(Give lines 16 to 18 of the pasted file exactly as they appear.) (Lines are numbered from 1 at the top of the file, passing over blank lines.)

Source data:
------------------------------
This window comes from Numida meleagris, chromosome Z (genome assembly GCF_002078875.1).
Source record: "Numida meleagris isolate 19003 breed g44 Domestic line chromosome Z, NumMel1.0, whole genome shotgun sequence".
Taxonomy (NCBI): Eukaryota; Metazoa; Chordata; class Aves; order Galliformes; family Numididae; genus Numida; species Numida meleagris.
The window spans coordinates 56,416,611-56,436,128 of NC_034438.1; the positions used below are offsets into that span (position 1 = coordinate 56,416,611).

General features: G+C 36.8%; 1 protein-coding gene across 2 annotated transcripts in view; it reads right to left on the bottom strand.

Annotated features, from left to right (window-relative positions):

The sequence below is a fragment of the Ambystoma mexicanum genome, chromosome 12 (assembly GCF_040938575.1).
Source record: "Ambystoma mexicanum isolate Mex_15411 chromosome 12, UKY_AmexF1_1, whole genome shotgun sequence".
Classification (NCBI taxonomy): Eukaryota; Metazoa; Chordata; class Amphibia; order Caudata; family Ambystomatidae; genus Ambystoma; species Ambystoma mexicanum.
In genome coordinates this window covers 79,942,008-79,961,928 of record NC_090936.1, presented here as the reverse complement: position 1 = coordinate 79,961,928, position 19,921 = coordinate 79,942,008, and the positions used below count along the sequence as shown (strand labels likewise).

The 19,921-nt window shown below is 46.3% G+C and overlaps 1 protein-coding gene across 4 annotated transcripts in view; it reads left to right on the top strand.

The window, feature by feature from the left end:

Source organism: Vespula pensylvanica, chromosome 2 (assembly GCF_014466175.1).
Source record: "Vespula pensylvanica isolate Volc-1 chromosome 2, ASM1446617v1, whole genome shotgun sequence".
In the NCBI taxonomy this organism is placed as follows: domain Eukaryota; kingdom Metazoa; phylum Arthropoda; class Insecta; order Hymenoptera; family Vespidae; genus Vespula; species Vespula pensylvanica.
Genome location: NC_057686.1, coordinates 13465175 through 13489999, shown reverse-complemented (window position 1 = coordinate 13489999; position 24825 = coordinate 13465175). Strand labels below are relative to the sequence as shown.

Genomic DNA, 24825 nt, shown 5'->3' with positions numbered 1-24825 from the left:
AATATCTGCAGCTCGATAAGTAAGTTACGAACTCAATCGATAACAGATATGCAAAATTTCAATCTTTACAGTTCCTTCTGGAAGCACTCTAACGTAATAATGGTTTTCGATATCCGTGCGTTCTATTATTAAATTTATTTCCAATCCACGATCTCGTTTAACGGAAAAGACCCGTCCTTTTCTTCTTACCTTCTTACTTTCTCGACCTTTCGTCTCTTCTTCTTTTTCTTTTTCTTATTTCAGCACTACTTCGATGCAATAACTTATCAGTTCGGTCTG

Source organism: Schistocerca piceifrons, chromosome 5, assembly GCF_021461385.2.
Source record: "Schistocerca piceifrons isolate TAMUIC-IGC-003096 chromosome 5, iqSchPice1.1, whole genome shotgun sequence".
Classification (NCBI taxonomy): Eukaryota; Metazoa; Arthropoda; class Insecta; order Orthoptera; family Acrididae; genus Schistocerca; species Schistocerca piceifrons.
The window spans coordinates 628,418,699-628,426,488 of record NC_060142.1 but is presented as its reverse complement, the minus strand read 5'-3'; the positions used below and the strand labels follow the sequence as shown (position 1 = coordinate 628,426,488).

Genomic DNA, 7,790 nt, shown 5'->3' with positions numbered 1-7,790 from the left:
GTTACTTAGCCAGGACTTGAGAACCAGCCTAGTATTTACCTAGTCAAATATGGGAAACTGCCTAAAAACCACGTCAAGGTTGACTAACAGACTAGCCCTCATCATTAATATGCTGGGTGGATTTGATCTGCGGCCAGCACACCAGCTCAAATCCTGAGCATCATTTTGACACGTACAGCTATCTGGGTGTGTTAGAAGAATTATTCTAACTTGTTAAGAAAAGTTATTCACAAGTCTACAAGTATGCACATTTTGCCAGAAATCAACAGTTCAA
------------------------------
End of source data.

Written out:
Genome location: NC_057686.1, coordinates 13465175 through 13489999, shown reverse-complemented (window position 1 = coordinate 13489999; position 24825 = coordinate 13465175). Strand labels below are relative to the sequence as shown.

Genomic DNA, 24825 nt, shown 5'->3' with positions numbered 1-24825 from the left:
AATATCTGCAGCTCGATAAGTAAGTTACGAACTCAATCGATAACAGATATGCAAAATTTCAATCTTTACAGTTCCTTCTGGAAGCACTCTAACGTAATAATGGTTTTCGATATCCGTGCGTTCTATTATTAAATTTATTTCCAATCCACGATCTCGTTTAACGGAAAAGACCCGTCCTTTTCTTCTTACCTTCTTACTTTCTCGACCTTTCGTCTCTTCTTCTTTTTCTTTTTCTTATTTCAGCACTACTTCGATGCAATAACTTATCAGTTCGGTCTG